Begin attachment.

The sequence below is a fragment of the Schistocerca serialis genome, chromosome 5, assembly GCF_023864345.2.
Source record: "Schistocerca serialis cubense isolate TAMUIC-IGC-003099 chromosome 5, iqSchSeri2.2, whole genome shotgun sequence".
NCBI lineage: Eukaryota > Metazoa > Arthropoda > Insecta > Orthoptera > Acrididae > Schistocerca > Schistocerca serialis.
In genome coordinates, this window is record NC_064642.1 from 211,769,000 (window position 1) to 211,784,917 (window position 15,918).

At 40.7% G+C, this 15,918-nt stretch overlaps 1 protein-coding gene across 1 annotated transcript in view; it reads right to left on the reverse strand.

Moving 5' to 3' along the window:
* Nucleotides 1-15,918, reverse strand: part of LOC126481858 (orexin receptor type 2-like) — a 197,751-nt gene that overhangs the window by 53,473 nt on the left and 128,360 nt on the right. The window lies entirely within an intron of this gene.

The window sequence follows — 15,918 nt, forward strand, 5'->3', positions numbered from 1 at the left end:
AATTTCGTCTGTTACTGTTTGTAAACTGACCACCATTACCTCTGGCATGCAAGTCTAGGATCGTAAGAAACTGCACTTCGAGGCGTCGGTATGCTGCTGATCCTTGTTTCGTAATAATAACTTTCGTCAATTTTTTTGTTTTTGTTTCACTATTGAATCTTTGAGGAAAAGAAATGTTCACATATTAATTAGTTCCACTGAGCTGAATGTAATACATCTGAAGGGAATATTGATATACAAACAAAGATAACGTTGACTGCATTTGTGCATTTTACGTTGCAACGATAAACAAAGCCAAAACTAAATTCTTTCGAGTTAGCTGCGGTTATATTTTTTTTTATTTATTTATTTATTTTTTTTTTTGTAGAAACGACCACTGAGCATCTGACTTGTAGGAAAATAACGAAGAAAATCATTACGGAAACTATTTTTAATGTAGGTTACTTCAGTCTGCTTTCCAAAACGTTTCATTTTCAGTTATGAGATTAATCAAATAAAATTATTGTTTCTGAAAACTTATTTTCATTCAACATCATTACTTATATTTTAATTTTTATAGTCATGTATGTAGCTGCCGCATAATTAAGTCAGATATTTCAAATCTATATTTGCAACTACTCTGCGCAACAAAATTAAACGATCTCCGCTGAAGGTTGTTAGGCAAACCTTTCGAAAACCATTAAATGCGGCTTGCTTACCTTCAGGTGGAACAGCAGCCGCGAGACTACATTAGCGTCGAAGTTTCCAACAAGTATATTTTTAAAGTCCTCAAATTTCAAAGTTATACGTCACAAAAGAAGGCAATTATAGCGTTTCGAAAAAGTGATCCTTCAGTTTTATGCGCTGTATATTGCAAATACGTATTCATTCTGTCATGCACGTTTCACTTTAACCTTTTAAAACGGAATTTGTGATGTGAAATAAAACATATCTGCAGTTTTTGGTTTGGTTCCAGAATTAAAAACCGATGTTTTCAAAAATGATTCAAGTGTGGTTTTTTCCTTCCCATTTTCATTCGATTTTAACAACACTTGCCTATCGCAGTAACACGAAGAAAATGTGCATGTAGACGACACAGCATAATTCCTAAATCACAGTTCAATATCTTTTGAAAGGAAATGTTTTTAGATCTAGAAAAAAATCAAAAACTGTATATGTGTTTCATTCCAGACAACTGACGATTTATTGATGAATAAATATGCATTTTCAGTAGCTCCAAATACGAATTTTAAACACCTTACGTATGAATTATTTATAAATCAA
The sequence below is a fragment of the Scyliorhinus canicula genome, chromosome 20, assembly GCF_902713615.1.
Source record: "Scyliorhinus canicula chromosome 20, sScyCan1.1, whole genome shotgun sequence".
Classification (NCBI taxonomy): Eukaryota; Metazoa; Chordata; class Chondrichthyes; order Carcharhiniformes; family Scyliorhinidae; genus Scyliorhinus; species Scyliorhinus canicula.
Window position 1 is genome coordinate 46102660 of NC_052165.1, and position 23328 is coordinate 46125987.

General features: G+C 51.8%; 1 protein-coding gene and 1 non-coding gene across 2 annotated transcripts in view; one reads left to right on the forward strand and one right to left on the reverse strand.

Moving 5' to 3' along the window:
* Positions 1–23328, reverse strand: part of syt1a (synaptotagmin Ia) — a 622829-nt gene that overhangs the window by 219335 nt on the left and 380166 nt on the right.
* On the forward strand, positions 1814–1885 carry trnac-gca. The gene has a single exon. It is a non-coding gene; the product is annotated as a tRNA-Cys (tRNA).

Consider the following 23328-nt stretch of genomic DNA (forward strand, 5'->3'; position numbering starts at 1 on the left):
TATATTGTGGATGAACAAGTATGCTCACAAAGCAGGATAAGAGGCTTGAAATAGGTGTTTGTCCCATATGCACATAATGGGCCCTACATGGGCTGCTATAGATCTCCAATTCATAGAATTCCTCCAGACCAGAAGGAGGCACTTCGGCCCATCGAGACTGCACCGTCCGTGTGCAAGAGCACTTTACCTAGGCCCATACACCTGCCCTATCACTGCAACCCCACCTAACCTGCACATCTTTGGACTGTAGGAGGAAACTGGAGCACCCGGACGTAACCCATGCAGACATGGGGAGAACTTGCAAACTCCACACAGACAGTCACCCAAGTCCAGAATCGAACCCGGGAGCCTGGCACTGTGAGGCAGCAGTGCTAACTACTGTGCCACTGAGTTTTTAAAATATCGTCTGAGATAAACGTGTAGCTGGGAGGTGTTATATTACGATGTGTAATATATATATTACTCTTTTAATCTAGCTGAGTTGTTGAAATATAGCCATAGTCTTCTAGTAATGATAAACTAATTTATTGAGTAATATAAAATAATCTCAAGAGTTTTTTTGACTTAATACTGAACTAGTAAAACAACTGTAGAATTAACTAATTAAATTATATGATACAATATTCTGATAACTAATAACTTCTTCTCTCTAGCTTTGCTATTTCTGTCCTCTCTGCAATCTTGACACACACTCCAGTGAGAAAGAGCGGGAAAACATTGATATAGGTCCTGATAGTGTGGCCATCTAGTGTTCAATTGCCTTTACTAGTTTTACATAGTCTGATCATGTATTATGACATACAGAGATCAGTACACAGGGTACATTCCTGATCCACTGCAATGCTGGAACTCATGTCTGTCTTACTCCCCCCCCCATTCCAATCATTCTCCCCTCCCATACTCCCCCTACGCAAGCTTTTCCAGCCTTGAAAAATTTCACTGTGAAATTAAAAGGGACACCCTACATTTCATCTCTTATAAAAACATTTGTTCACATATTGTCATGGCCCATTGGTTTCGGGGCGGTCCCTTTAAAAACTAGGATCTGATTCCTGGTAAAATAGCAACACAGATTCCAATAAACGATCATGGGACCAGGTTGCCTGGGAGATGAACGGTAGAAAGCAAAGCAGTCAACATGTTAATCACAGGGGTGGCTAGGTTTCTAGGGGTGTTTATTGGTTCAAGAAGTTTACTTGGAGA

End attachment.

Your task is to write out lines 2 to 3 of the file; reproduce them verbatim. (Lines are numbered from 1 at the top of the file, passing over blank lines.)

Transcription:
Source record: "Schistocerca serialis cubense isolate TAMUIC-IGC-003099 chromosome 5, iqSchSeri2.2, whole genome shotgun sequence".
NCBI lineage: Eukaryota > Metazoa > Arthropoda > Insecta > Orthoptera > Acrididae > Schistocerca > Schistocerca serialis.